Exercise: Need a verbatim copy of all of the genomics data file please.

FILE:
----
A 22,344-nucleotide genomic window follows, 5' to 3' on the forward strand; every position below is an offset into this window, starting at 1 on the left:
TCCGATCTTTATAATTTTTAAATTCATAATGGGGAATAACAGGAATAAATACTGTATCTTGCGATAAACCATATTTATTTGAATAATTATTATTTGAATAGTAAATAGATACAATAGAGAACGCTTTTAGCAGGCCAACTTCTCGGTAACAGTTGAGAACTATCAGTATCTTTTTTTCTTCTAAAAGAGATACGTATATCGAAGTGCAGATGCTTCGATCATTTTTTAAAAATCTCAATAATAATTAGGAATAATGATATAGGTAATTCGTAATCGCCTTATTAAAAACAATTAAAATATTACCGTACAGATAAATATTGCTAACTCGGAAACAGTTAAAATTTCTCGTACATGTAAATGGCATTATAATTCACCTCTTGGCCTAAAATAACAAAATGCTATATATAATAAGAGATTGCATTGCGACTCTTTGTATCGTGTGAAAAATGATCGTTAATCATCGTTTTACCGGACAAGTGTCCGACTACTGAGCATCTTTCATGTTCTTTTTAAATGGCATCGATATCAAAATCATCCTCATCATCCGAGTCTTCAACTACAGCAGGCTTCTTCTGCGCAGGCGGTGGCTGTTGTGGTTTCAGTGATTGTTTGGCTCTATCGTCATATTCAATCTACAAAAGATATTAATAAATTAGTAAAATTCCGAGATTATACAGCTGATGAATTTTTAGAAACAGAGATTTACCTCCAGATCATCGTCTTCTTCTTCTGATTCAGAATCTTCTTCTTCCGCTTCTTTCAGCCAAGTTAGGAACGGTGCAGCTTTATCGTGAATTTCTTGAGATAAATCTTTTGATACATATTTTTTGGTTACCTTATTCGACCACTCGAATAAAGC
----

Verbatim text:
A 22,344-nucleotide genomic window follows, 5' to 3' on the forward strand; every position below is an offset into this window, starting at 1 on the left:
TCCGATCTTTATAATTTTTAAATTCATAATGGGGAATAACAGGAATAAATACTGTATCTTGCGATAAACCATATTTATTTGAATAATTATTATTTGAATAGTAAATAGATACAATAGAGAACGCTTTTAGCAGGCCAACTTCTCGGTAACAGTTGAGAACTATCAGTATCTTTTTTTCTTCTAAAAGAGATACGTATATCGAAGTGCAGATGCTTCGATCATTTTTTAAAAATCTCAATAATAATTAGGAATAATGATATAGGTAATTCGTAATCGCCTTATTAAAAACAATTAAAATATTACCGTACAGATAAATATTGCTAACTCGGAAACAGTTAAAATTTCTCGTACATGTAAATGGCATTATAATTCACCTCTTGGCCTAAAATAACAAAATGCTATATATAATAAGAGATTGCATTGCGACTCTTTGTATCGTGTGAAAAATGATCGTTAATCATCGTTTTACCGGACAAGTGTCCGACTACTGAGCATCTTTCATGTTCTTTTTAAATGGCATCGATATCAAAATCATCCTCATCATCCGAGTCTTCAACTACAGCAGGCTTCTTCTGCGCAGGCGGTGGCTGTTGTGGTTTCAGTGATTGTTTGGCTCTATCGTCATATTCAATCTACAAAAGATATTAATAAATTAGTAAAATTCCGAGATTATACAGCTGATGAATTTTTAGAAACAGAGATTTACCTCCAGATCATCGTCTTCTTCTTCTGATTCAGAATCTTCTTCTTCCGCTTCTTTCAGCCAAGTTAGGAACGGTGCAGCTTTATCGTGAATTTCTTGAGATAAATCTTTTGATACATATTTTTTGGTTACCTTATTCGACCACTCGAATAAAGC